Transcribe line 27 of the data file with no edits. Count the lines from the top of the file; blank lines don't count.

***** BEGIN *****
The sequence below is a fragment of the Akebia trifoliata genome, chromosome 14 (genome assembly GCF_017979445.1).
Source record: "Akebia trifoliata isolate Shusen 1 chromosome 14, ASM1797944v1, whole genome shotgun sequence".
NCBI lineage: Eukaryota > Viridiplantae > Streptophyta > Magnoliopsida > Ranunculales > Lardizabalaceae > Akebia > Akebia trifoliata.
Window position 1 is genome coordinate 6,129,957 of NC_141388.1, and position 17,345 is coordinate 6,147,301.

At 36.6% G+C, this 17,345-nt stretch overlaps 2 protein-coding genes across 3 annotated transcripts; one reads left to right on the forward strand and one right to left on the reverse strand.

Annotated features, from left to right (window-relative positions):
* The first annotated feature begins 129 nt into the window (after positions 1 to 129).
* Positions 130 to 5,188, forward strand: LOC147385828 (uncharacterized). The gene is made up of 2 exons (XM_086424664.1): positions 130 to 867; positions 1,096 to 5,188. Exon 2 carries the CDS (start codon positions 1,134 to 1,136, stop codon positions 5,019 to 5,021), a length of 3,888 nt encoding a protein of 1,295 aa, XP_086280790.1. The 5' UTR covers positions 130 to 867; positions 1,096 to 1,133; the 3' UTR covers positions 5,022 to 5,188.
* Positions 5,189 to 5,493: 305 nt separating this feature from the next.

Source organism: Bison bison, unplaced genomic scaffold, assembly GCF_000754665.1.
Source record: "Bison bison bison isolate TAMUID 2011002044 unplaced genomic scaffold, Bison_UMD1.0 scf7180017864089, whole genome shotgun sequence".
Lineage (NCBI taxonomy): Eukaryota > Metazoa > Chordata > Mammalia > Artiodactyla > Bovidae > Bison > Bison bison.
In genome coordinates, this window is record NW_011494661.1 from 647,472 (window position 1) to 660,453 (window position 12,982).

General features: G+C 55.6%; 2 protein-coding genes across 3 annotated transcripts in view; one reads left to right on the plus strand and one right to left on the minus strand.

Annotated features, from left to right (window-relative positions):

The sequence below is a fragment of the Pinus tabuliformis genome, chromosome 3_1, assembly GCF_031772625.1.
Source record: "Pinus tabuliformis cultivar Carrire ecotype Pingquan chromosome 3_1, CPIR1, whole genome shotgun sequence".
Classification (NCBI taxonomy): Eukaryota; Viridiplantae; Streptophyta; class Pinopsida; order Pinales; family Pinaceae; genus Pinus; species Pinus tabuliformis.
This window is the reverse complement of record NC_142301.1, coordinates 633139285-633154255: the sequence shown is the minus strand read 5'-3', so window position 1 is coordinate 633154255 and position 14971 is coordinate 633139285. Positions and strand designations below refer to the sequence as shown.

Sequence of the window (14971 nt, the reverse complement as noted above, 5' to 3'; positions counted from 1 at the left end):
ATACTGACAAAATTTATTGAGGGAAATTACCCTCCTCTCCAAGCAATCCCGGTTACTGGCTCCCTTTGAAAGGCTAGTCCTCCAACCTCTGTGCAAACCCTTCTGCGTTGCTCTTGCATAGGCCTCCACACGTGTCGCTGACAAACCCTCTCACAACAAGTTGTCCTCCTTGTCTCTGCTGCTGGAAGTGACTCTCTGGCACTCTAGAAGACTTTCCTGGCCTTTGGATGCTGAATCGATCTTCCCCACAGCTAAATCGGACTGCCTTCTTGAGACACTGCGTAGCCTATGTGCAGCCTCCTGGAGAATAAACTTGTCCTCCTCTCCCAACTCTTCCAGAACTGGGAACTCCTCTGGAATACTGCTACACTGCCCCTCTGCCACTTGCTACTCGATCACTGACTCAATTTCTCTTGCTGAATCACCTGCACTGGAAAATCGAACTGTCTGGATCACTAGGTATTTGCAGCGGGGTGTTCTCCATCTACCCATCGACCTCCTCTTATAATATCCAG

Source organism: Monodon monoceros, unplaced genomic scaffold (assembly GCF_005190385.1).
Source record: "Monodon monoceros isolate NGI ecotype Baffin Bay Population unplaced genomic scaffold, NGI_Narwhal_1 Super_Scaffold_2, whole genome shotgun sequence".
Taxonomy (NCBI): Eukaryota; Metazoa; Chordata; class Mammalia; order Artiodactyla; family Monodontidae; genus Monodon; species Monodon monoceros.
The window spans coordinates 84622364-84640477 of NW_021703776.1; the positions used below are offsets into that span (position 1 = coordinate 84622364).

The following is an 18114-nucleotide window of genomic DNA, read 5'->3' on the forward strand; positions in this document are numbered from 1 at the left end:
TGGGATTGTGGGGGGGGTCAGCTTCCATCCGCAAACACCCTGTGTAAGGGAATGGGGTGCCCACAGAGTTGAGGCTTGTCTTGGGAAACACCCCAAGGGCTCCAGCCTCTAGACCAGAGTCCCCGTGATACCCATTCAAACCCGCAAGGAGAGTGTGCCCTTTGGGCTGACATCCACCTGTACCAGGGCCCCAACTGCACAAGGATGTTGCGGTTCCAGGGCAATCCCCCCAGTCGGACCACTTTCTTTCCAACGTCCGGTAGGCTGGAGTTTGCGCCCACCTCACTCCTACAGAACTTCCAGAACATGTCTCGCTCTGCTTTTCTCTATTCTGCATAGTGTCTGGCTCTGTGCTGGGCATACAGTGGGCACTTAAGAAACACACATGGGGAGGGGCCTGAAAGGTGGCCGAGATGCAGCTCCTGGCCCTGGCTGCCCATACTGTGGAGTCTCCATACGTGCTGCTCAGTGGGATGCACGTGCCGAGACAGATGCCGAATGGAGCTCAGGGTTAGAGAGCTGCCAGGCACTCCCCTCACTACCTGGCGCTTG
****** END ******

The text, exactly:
TGGGATTGTGGGGGGGGTCAGCTTCCATCCGCAAACACCCTGTGTAAGGGAATGGGGTGCCCACAGAGTTGAGGCTTGTCTTGGGAAACACCCCAAGGGCTCCAGCCTCTAGACCAGAGTCCCCGTGATACCCATTCAAACCCGCAAGGAGAGTGTGCCCTTTGGGCTGACATCCACCTGTACCAGGGCCCCAACTGCACAAGGATGTTGCGGTTCCAGGGCAATCCCCCCAGTCGGACCACTTTCTTTCCAACGTCCGGTAGGCTGGAGTTTGCGCCCACCTCACTCCTACAGAACTTCCAGAACATGTCTCGCTCTGCTTTTCTCTATTCTGCATAGTGTCTGGCTCTGTGCTGGGCATACAGTGGGCACTTAAGAAACACACATGGGGAGGGGCCTGAAAGGTGGCCGAGATGCAGCTCCTGGCCCTGGCTGCCCATACTGTGGAGTCTCCATACGTGCTGCTCAGTGGGATGCACGTGCCGAGACAGATGCCGAATGGAGCTCAGGGTTAGAGAGCTGCCAGGCACTCCCCTCACTACCTGGCGCTTG